Problem of gender differences on physics assessments remains unsolved

Nov 01, 2013
Students are shown in an interactive physics classroom. Credit: Thomas Cox, University of North Carolina at Chapel Hill

In a new synthesis of past work, researchers found that women consistently score lower than men on common assessments of conceptual understanding of physics. However, when examining the factors that may account for these differences (such as student background and test-taking strategies), no clear pattern emerged. Thus, despite previous claims that the causes of this gender gap have been pinpointed, the problem remains unsolved and poorly understood. This has critical importance for science education reform.

Many changes have been made in college science instruction in the past decades. Numerous classrooms have shifted from a traditional lecture presentation to more interactive formats that aim to engage in building their own knowledge. Physics has been a forerunner of this movement, in part because of early and ongoing research on how students grapple with key ideas in this difficult field. Comparisons of student understanding have been made possible through the development of "concept inventories" – multiple choice tests of student understanding, developed through years of research, enabling the same test to be given to students in a variety of classrooms.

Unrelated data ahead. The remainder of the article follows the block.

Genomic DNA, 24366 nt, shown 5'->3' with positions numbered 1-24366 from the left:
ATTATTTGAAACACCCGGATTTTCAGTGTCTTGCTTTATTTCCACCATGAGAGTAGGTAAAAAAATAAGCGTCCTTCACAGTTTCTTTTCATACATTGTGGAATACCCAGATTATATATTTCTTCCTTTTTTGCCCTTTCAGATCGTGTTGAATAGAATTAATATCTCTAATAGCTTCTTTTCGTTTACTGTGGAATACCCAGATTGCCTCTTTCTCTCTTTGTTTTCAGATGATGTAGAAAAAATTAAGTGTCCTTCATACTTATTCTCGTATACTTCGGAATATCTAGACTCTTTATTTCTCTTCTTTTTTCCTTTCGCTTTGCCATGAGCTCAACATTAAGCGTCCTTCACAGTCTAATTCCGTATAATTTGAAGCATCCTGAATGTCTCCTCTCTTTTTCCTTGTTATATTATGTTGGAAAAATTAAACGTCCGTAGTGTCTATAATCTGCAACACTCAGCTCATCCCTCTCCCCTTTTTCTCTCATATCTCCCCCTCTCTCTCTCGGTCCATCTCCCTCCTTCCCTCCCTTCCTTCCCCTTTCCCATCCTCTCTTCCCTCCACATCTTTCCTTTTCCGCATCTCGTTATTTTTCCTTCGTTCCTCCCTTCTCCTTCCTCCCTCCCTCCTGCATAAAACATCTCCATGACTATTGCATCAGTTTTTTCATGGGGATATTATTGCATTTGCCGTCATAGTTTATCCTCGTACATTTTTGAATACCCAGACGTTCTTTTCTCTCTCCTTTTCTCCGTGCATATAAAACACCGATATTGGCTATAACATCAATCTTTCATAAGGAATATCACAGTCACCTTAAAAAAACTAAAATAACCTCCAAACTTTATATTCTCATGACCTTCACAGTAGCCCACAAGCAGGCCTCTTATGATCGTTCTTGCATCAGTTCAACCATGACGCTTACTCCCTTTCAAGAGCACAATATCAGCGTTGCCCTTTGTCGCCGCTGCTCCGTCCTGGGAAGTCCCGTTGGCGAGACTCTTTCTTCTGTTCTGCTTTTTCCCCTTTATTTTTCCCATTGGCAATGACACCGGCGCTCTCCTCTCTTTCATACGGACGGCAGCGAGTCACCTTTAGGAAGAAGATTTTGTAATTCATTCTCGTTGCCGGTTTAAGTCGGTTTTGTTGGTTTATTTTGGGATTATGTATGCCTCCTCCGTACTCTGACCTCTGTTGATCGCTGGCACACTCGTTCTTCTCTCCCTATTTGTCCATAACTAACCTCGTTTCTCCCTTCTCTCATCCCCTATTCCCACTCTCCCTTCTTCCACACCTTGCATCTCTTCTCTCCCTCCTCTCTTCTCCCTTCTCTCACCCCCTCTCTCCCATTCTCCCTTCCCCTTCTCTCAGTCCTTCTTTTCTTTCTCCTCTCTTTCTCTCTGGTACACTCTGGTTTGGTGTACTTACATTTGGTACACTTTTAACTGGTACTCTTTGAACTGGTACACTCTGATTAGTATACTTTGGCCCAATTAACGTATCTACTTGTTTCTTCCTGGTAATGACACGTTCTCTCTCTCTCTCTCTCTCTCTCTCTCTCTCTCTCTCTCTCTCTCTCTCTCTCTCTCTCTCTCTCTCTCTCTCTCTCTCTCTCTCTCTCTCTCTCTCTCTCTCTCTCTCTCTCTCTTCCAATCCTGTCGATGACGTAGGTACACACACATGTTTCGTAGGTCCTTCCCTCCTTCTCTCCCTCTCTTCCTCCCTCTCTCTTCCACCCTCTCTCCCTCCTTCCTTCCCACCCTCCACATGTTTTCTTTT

"These tests have been very important in the history of physics education reform," said Dr. McKagan, who co-authored the new analysis. Past studies have shown that students in classrooms using interactive techniques get significantly higher scores on these tests than do students in more traditional lecture settings; "these results have inspired a lot of people to change the way that they teach," said McKagan.

But several studies had also reported that women's scores on these tests are typically lower than men's. "We set out to determine whether there is a gender gap on these concept inventories," said lead author Madsen, "and if so, what causes it."

Students are shown in an interactive physics classroom. Credit: Thomas Cox, University of North Carolina at Chapel Hill